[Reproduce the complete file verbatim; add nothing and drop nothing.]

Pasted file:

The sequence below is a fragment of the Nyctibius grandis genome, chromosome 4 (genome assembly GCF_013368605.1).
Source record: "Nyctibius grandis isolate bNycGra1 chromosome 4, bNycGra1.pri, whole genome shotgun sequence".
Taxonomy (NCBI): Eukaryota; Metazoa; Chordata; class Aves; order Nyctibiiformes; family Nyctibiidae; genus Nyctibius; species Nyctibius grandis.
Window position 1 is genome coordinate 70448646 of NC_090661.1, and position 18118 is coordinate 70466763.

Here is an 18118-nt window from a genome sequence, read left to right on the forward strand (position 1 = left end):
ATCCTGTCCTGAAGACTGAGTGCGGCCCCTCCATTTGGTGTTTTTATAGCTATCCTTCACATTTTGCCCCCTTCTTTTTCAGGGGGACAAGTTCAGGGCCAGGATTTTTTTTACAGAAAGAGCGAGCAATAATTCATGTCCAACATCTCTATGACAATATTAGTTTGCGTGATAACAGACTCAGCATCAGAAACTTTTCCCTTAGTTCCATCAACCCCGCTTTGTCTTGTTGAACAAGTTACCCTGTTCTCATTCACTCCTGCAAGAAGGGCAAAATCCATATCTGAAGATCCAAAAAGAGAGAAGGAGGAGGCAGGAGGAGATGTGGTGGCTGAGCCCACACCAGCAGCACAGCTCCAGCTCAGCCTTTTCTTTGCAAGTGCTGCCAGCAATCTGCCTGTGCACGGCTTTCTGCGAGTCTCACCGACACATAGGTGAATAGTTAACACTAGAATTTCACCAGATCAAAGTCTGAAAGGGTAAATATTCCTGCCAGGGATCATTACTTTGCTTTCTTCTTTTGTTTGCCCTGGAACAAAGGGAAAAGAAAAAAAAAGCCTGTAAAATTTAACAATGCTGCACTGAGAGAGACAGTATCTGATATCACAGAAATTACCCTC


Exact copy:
The sequence below is a fragment of the Nyctibius grandis genome, chromosome 4 (genome assembly GCF_013368605.1).
Source record: "Nyctibius grandis isolate bNycGra1 chromosome 4, bNycGra1.pri, whole genome shotgun sequence".
Taxonomy (NCBI): Eukaryota; Metazoa; Chordata; class Aves; order Nyctibiiformes; family Nyctibiidae; genus Nyctibius; species Nyctibius grandis.
Window position 1 is genome coordinate 70448646 of NC_090661.1, and position 18118 is coordinate 70466763.

Here is an 18118-nt window from a genome sequence, read left to right on the forward strand (position 1 = left end):
ATCCTGTCCTGAAGACTGAGTGCGGCCCCTCCATTTGGTGTTTTTATAGCTATCCTTCACATTTTGCCCCCTTCTTTTTCAGGGGGACAAGTTCAGGGCCAGGATTTTTTTTACAGAAAGAGCGAGCAATAATTCATGTCCAACATCTCTATGACAATATTAGTTTGCGTGATAACAGACTCAGCATCAGAAACTTTTCCCTTAGTTCCATCAACCCCGCTTTGTCTTGTTGAACAAGTTACCCTGTTCTCATTCACTCCTGCAAGAAGGGCAAAATCCATATCTGAAGATCCAAAAAGAGAGAAGGAGGAGGCAGGAGGAGATGTGGTGGCTGAGCCCACACCAGCAGCACAGCTCCAGCTCAGCCTTTTCTTTGCAAGTGCTGCCAGCAATCTGCCTGTGCACGGCTTTCTGCGAGTCTCACCGACACATAGGTGAATAGTTAACACTAGAATTTCACCAGATCAAAGTCTGAAAGGGTAAATATTCCTGCCAGGGATCATTACTTTGCTTTCTTCTTTTGTTTGCCCTGGAACAAAGGGAAAAGAAAAAAAAAGCCTGTAAAATTTAACAATGCTGCACTGAGAGAGACAGTATCTGATATCACAGAAATTACCCTC